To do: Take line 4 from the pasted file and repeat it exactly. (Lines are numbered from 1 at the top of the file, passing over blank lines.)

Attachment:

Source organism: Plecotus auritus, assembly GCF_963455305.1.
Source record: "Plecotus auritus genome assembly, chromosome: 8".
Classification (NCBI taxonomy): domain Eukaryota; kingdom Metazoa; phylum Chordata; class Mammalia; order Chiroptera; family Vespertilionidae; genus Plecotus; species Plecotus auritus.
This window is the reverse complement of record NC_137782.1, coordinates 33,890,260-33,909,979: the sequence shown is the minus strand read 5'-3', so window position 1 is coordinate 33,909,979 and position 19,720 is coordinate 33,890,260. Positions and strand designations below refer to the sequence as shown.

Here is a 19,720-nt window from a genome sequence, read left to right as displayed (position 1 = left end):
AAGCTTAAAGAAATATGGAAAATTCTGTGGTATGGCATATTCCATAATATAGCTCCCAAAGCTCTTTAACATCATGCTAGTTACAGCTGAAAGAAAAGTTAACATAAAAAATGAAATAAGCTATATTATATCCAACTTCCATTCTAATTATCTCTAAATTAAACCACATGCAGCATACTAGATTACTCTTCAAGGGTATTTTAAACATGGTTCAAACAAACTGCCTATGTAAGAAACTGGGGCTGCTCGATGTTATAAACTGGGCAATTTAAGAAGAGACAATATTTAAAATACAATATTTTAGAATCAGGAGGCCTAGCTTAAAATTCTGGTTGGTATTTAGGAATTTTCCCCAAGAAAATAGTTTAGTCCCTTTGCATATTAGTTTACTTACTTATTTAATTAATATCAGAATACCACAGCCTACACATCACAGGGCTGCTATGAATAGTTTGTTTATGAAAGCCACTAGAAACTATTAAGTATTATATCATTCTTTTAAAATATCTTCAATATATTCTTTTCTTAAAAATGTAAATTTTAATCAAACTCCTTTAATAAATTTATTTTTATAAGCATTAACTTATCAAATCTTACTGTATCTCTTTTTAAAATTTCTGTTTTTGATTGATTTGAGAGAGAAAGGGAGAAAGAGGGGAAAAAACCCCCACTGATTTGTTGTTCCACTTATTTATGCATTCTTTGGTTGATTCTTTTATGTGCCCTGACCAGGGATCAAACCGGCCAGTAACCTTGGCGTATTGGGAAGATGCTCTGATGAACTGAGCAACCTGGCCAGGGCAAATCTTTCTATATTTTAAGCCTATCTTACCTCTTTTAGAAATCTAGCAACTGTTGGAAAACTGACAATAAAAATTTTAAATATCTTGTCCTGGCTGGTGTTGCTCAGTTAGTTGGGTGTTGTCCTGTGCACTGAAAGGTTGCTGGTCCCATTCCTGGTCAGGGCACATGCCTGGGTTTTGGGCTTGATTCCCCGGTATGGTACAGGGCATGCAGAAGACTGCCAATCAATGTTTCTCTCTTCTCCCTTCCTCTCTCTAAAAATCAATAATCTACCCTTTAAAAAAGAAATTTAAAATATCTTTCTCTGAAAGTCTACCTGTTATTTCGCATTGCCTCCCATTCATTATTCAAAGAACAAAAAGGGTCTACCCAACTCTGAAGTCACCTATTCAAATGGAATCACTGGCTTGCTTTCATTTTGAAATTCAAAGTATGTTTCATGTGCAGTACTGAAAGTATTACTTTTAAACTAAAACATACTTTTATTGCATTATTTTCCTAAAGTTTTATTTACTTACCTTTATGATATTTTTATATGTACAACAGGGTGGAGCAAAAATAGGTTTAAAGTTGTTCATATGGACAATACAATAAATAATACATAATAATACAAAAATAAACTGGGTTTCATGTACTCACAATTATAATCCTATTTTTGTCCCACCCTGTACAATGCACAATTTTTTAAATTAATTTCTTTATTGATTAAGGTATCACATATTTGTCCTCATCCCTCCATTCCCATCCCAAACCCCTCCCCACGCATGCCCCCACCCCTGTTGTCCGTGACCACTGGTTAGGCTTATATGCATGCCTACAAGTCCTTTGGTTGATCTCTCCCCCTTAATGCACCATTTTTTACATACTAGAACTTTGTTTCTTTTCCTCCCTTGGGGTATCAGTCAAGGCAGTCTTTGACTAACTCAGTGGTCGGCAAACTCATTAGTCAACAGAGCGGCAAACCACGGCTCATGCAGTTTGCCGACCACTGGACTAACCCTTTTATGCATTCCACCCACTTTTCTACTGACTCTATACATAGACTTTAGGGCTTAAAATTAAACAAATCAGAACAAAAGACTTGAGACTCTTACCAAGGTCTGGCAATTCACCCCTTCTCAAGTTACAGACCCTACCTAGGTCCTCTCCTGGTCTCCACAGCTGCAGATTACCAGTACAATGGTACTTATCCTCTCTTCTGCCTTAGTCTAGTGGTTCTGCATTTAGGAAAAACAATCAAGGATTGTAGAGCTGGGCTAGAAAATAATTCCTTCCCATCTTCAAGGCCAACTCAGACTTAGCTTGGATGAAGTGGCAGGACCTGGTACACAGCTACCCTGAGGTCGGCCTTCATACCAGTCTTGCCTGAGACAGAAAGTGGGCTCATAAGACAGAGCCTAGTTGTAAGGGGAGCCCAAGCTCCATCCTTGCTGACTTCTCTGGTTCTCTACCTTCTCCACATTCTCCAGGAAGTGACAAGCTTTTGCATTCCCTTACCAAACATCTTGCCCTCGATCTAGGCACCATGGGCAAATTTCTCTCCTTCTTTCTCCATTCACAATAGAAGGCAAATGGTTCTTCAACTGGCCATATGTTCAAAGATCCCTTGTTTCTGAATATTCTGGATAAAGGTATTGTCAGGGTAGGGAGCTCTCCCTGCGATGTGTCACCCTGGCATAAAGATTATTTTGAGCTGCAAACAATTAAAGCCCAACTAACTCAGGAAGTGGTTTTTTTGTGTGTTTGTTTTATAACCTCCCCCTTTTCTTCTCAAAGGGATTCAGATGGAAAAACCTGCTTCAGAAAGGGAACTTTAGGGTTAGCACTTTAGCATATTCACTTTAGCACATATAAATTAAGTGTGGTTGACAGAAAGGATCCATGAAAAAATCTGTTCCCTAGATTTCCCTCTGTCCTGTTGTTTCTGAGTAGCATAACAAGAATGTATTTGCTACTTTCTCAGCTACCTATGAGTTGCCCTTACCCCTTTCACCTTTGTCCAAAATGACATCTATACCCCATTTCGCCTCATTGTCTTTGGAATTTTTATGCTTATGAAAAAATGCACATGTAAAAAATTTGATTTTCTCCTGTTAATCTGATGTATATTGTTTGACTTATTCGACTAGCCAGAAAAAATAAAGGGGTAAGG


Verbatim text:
This window is the reverse complement of record NC_137782.1, coordinates 33,890,260-33,909,979: the sequence shown is the minus strand read 5'-3', so window position 1 is coordinate 33,909,979 and position 19,720 is coordinate 33,890,260. Positions and strand designations below refer to the sequence as shown.